How we tested
What could be simpler than a steamer basket, whose sole purpose is to sit in a pot over simmering water? In the past, we never thought this straightforward gadget warranted testing. But lately, we’ve noticed updated models boasting innovative new features and at least one new material (silicone). We rounded up eight baskets of various shapes and materials, including stainless steel, bamboo, and silicone, and headed into the kitchen to see which brand could handle the heat. To cover the range of functions a steamer can fulfill, we performed three tests, preparing broccoli, flounder fillets, and dumplings in each.
We ended up with a Goldilocks list of criteria for the best basket: tall enough to clear the simmering water, but not too bulky; strong enough to support food, yet flexible enough to collapse for easy storage. Most importantly: We preferred baskets that were safe to remove and handle near boiling water.
The silicone models proved a bust. The sides were too flimsy to contain the food, which tumbled into the water when we lifted them from the pot. Due to design flaws such as short, skimpy handles (Chef’n) and floppy, difficult-to-fasten straps (Trudeau), we found our fingers far too close to hot pans and steaming water. We tried using tongs, but this was tricky, and removing food piece by piece was cumbersome. There’s a fine line between done and overdone; to avoid mushy vegetables we wanted steamers that allowed for quick removal of food from the heat source. A metal, two-tiered model seemed like a great concept, but spiky legs on the top tier tore into dumplings on the bottom tier, unless we positioned them carefully. Classic stacking bamboo baskets provided plenty of cooking space, but weren’t all made to the same quality standards: one model warped after a few uses.
In the end, we preferred a classic collapsible stainless steel model with a new twist: an adjustable center rod that allows for easier removal from the pot. But if you’ve got room in your cabinet, the better of the two covered stacked bamboo models we tested offers lots of square footage—a boon if you do a lot of steaming. We also liked the saucepan-shaped Cuisinart Universal Steamer, which has a sturdy build with bonuses: a tightly fitting lid and high sides, which means it can double as a colander for quick sink-to-stovetop convenience.
Joyce Chen 3-Piece Steamer Set
This sturdy two-level steamer, which comes with a lid, kept food out of the water and offers twice as much square footage as most other models: 25 shu mai fit comfortably on its two slatted bamboo shelves. The double-decker design is a great choice if you do lots of steaming.
OXO Good Grips Pop-Up Steamer
Roomy and collapsible, this basket comfortably held fish, broccoli, and dumplings. Our only quibble? The long pop-up handle. To cover the pot—a spacious Dutch oven—we had to depress the basket’s handle into the “down” position; removing the basket meant reaching into the hot steam to pop the handle back up.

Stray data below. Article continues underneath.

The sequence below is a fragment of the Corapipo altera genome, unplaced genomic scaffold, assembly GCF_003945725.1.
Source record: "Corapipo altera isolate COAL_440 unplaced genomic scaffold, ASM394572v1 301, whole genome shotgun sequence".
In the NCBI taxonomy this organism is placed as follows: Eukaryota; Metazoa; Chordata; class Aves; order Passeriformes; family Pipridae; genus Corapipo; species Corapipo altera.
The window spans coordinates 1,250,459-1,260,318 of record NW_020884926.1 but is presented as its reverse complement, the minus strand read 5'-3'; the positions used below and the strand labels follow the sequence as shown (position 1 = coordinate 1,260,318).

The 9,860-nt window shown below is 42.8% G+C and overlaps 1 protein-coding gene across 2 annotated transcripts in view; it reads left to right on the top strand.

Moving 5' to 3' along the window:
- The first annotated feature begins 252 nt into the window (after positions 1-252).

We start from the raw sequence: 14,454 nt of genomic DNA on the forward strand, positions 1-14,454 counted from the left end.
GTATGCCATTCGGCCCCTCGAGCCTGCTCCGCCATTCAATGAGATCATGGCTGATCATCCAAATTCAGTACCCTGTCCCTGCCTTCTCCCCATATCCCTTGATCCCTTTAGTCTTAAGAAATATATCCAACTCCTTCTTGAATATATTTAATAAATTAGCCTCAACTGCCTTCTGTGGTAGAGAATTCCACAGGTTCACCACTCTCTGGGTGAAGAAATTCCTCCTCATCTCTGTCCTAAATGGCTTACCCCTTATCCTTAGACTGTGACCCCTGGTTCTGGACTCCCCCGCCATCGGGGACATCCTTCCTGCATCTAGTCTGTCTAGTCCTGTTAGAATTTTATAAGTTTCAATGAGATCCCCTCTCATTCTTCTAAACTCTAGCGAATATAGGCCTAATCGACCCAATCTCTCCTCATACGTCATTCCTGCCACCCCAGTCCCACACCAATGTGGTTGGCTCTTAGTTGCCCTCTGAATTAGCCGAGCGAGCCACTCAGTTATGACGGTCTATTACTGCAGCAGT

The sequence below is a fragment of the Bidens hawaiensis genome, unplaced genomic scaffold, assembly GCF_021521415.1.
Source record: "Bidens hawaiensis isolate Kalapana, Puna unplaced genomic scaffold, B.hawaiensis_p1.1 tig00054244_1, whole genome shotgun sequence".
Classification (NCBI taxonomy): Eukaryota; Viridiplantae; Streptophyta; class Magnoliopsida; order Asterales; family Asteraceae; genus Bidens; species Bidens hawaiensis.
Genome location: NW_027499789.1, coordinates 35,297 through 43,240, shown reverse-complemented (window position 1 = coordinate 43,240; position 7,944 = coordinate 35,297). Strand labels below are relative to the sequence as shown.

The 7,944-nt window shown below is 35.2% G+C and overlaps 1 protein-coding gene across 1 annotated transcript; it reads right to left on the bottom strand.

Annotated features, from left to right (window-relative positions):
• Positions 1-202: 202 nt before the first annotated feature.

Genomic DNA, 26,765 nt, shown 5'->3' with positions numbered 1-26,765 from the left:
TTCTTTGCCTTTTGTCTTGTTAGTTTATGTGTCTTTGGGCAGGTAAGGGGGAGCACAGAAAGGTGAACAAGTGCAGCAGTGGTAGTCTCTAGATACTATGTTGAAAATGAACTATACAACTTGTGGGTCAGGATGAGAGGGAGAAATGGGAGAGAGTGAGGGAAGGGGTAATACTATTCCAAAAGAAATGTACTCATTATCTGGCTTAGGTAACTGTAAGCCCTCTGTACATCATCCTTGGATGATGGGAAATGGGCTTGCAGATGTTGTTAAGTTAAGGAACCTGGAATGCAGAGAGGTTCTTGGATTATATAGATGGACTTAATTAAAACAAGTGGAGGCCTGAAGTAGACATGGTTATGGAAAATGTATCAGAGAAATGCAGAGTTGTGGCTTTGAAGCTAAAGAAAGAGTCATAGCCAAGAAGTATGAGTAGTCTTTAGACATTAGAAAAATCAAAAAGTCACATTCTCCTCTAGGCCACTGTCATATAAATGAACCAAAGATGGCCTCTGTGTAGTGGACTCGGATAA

Cuisinart Chef's Classic Stainless Universal Steamer
This universal steamer, shaped like a saucepan, fits into 2, 3, and 4-quart pots, but not Dutch ovens. Sturdily built, it comes with a solid-fitting top. We liked the 7½-inch handle for easy loading and burn-free maneuvering. It sits higher over the water than most, increasing cooking times; we found doubling the water level from 1 to 2 inches sped things up a little. Tall sides mean the steamer can double as a colander, but created minor difficulties when removing flat foods that require delicate handling such as fish fillets. The 6-inch diameter of flat cooking surface meant less space for single-level foods such as dumplings and fish.
Progressive Bamboo 3-Piece Steamer Basket
Similar in capacity to the Joyce Chen model, but not as well made. The 25 dumplings steaming inside tipped over due to the uneven surface of the steamer shelf.
Progressive Easy Reach Steamer Basket
This inexpensive collapsible stainless steel basket boasts a new twist—an adjustable center rod that makes for easier lifting from the pot and unscrews for storage. Not as practical for large quantities of food; it accommodated half as many shu mai (12) as others in the lineup (25).
Norpro Deluxe Double Steamer
A two-tiered failure. When we placed shu mai on the bottom basket and attached the top one, its metal feet dug into the dumplings below, tearing their wrappers. Worse, removing the hot top basket after cooking burned our fingers.
Trudeau Silicone Vegetable Steamer
Lightweight and small, this lily pad look-alike presented issues from start to finish. Its short (¾-inch) legs and flimsy frame meant that the food ended up in the water. And lifting up the basket by its handle—made of two opposing loops that fold over the top of the basket and lock together—caused the entire contraption to buckle, tipping shu mai over and spilling out broccoli florets.
Chef’n Sleekstor Veggisteam
Similar to the Trudeau but without the long, floppy handles, we were drawn to the quirky design of Chef’n’s silicone answer to the traditional metal steamer. Unfortunately stubby handles made it difficult and dangerous to remove the basket from a hot pot of water. The alternative is to take food out piece by piece with tongs, negating the quick convenience of steaming. Short legs and a floppy body also let water leak into its basket. One plus: the flat surface design allowed for clean removal of delicate fish fillets.